You Give Up Testability

Consuming singletons doesn’t just make your code harder to reason about. It also makes your code harder to unit test. Think of writing unit tests for the method above. Without the logger instance, that would be a piece of cake. It’d look like this:

public void BuildSimpleOrder_Sets_OrderId_To_Passed_In_Value()
    const int id = 8;
    var processor = new OrderProcessor();

    var order = processor.BuildSimpleOrder(id);

    Assert.AreEqual<int>(id, order.Id);

Then, if building the order demanded a bit more complexity, you could easily add more tests. This is an imminently testable method…without the call to the logger.

With the call to the logger, however, things get ugly. That call starts to trigger file I/O, which will give the test runner fits. Depending on the runner and machine in question, it might throw exceptions because it lacks permissions to write the file. It may actually write the file and just take a while. It may throw exceptions because the file already exists. Who knows? And worst of all, it may behave entirely different on your machine, on Bob in the next cubicle’s machine, and on the build.

Normally when you have external dependencies like this, you can use dependency injection and mock them. But singletons don’t work that way. They’re inline calls that you, as a consumer, are powerless to interpose on.

You Incur Incredible Fan-In and Promote Hidden Coupling

Singletons tend to invite use and to invite abuse. You’d be surprised how handy it can be to have a deus ex machina at your disposal when you suddenly need two objects at the complete opposite ends of your object graph to collaborate.

Man, we could solve this really quickly and with little rework if the login screen could just talk directly to the admin screen. Hey, I know! They both have access to the logger. We could just add a flag on the logger. It’d only be temporary, of course…

Yeah, we both know that flag will NOT be temporary. And this sort of thing happens in codebases that rely on the singleton pattern. More and more classes take direct dependencies on the singletons, creating a high degree of fan-in (afferent coupling) for the singleton types. This makes them simultaneously the riskiest types to change, the hardest types to test, and the most likely types to change, all of which adds up to maintenance headaches.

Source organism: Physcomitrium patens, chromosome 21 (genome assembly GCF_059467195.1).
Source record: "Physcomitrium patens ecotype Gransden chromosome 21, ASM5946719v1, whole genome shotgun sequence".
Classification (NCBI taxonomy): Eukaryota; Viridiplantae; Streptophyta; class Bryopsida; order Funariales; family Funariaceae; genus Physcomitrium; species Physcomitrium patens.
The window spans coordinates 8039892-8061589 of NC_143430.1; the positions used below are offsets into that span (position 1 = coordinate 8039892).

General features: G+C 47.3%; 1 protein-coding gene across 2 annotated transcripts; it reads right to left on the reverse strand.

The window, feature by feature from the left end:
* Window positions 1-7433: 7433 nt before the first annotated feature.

But it even gets worse. Singletons don’t just invite types to couple themselves to the singleton. They also invite types to couple their own logic through the singleton. Think of the login and admin screens communicating through the singleton. It acts as a vessel for facilitating hidden couplings as well.

And while I will concede that use of the pattern does not automatically constitute abuse, I will say that inviting it is problematic. This holds doubly true when your only method of preventing abuse is vigilant, manual oversight of the entire codebase.

You Lose the Ability to Revisit Your Assumptions

I’ll close by offering a more philosophical cost of the singleton pattern that builds on the last three. You have code with side effects that you have a hard time reasoning about. Likewise, you can’t easily test it, and you create an outsize dependency on the singleton pattern instances. What does all of that wind-up mean?

It means that changing your assumptions about the singleton itself becomes nearly impossible. These things cast themselves in iron in your codebase and insert tentacles into every area of your code. Imagine the horror if a business analyst came along and said something like, “Why can’t we just have two simultaneous log files?” or, “Why can’t we have sessions that stop and then restart later?”

In answer to these seemingly reasonable requests, the architect will turn red and splutter, “Are you CRAZY?! Do you know how much rework that would mean?” When you use singletons, you had better make sure that there could really only ever be one log file, print spooler, session, etc. and that your instance of that will last the same length as the program. Because if that assumption ever needs to change, you’ll find yourself in a world of pain, to the tune of a total rewrite.

I won’t call the singleton pattern evil or rail against it. But I will tell you that it extracts a pretty high toll from you in the long run.

coupling, design patterns, java, singleton pattern, tutorial

Published at DZone with permission of Erik Dietrich , DZone MVB. See the original article here.